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Authors: Ellen Gardner

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BOOK: Veda: A Novel
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There was a real difference in me after that. The tension in my shoulders was gone and I could walk into a room without feelin nervous or guarded. And without feelin ashamed. I even joined the Dorcas Society. It made me feel useful. I helped collect clothes for families in the kinds of straits I was in when my kids was little. I knitted hats and scarves for homeless people, and worked at the food bank. Before long I was doin things I’d always been too shy to do, like speakin in front of people and takin charge of rummage sales.

After a while Charlie started comin to church with me. He drove, of course, ’cause he never did git over me messin up so bad on that first driver test. A church can always use a big strong man who can fix plumbin and paint classrooms. They even give him the job of keepin the church’s books and payin the bills. I thought that was funny, seein as how he never did a decent job handlin money of his own.

.

48

I
WOKE UP ON THE KITCHEN
floor. Charlie was bent over me sayin my name.

“Oh God,” I moaned. “What happened?”

“You passed out.”

There was a funny taste in my mouth, like … pennies. “I was dizzy, queasy. I saw a blindin light and then ever’thin went black.”

“I heard you hit the floor,” Charlie said. “When I came in here you were flopping around like a catfish.”

The headaches had got worse. Sometimes I thought the top of my head was goin to come off. I’d been to the doctor several times, but he didn’t find anythin serious. Just told me it was common for ladies in their late fifties to have headaches. He give me pills. Over-the-counter ones at first, like Excedrin, then ones I had to have a prescription for. None of em helped much. I stopped tellin Charlie about the headaches ’cause he tended not to believe me. But I never blacked out before.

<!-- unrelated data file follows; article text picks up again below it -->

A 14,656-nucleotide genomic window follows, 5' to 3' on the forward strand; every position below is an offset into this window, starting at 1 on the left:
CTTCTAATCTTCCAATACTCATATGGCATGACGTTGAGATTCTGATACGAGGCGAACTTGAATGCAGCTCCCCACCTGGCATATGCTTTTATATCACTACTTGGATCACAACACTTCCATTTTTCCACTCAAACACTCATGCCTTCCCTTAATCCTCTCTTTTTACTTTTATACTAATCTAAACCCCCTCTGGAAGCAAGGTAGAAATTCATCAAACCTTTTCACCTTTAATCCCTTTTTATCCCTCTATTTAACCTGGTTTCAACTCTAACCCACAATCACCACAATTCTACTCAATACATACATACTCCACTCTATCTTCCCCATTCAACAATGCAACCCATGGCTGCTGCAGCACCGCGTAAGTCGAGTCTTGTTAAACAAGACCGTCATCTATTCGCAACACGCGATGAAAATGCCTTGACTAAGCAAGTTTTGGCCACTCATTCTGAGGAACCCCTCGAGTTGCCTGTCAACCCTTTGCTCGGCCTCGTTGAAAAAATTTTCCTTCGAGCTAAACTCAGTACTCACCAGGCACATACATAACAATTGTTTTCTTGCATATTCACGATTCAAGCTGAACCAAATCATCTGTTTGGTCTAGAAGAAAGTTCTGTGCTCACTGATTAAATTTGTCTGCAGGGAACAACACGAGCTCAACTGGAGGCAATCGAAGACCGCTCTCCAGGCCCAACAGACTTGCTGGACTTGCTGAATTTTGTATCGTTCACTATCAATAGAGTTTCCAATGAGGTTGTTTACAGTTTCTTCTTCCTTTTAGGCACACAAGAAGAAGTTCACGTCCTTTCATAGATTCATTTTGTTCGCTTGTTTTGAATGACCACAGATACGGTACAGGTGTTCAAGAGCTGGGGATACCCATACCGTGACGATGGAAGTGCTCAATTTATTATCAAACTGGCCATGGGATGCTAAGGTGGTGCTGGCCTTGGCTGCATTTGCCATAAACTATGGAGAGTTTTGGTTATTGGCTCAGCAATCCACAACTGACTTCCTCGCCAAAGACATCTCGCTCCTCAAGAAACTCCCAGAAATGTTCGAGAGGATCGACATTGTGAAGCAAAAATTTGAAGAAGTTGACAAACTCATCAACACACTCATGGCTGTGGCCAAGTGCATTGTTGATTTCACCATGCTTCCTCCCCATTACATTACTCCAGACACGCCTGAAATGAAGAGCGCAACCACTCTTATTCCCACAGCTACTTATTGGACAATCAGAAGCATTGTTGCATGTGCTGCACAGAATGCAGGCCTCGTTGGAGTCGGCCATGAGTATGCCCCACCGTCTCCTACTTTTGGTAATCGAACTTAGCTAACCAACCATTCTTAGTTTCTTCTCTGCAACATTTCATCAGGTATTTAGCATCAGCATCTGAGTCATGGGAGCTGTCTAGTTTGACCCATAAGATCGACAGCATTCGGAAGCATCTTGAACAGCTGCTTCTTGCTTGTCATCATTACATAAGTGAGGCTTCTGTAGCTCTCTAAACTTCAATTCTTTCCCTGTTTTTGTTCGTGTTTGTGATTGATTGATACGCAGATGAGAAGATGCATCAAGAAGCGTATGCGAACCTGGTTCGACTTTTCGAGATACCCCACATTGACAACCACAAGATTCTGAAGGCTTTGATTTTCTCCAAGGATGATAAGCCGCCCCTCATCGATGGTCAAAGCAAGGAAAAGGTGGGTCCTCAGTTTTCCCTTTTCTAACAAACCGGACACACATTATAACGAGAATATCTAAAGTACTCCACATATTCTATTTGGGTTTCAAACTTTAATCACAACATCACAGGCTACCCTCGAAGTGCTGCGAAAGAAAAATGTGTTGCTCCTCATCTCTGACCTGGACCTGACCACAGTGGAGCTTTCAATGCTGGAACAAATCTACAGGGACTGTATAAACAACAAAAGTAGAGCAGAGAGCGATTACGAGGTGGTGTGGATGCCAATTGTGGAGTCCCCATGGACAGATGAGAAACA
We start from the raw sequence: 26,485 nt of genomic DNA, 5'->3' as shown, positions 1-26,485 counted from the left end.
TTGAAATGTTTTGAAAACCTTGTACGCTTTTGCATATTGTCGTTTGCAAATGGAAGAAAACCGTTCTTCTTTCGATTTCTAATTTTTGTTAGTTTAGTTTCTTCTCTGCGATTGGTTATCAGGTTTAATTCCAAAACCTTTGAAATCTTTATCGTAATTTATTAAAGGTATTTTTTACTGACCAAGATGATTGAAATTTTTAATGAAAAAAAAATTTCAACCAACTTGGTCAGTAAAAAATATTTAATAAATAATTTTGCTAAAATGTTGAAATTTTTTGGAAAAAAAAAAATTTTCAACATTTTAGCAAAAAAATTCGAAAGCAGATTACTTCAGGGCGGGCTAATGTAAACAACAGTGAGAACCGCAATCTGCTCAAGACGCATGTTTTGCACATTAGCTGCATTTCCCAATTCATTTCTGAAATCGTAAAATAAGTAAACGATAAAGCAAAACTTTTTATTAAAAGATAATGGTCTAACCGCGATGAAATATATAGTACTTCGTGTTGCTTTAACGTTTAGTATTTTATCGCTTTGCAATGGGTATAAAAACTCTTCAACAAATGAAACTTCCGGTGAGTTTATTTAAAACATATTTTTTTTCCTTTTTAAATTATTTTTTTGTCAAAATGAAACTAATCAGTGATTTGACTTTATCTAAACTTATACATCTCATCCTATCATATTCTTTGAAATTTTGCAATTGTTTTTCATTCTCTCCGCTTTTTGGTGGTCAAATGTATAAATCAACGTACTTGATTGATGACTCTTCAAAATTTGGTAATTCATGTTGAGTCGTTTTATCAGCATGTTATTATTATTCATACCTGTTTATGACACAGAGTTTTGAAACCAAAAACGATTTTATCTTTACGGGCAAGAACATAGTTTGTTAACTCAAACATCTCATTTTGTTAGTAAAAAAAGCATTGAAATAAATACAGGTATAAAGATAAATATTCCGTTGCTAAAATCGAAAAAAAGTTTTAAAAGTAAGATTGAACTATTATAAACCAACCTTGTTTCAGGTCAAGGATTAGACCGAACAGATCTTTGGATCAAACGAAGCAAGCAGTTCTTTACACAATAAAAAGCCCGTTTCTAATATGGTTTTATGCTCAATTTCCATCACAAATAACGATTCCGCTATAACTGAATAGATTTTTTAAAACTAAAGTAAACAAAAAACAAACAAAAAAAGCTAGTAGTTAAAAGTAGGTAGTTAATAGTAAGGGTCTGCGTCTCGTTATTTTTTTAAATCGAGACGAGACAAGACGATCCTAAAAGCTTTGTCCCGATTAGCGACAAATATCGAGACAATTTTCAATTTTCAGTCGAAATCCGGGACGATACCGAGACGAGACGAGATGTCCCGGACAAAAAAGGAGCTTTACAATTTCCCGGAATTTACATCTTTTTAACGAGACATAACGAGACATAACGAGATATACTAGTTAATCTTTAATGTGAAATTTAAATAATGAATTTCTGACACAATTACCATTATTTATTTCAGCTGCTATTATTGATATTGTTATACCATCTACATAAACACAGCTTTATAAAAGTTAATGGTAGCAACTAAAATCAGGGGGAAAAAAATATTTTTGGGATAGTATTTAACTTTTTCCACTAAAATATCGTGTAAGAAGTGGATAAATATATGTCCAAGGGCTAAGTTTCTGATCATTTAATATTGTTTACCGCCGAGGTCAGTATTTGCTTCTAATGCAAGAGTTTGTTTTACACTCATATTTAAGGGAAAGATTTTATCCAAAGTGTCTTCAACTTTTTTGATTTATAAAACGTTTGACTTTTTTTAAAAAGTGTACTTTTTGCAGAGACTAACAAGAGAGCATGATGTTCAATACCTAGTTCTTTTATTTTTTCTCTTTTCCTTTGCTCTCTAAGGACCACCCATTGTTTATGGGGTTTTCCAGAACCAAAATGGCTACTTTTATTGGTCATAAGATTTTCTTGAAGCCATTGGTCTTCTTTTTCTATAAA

Charlie told me to stay put, that a ambulance was on the way. I could tell he was scared. He rode in the ambulance with me and waited at the hospital the whole time while a couple different doctors checked me out. Then I heard em in the hallway talkin to Charlie. It was a seizure, they said, and they were sendin me to Sacramento to git some tests done.

It was a Monday, and the city traffic made Charlie fume. He yelled at a guy for not lettin him in the lane he needed, and he yelled at me when he missed the exit. The medical center was huge. Lots of floors and elevators and confusin signs. When we got to the right office, the girl at the desk said, “You’re late,” real snotty. I started to tell her we never been there before, but she just pushed a clipboard at me and said, “Fill this out. We’ll call you when it’s your turn.” Then after her bein so snippy with me for bein late, I had to set there for nearly a hour before she called my name.

They took me to a room and handed me a gown and told me to take off ever’thin but my underpants. Then they give me a shot and rolled me up to a machine that looked like a huge doughnut. The test itself was short, but the drive there and all the rigmarole gittin the paperwork filled out and waitin my turn took the whole day. We ended up eatin supper in the hospital cafeteria. And that was just the first test. They told me to come back the next week for another test in a new kind of machine.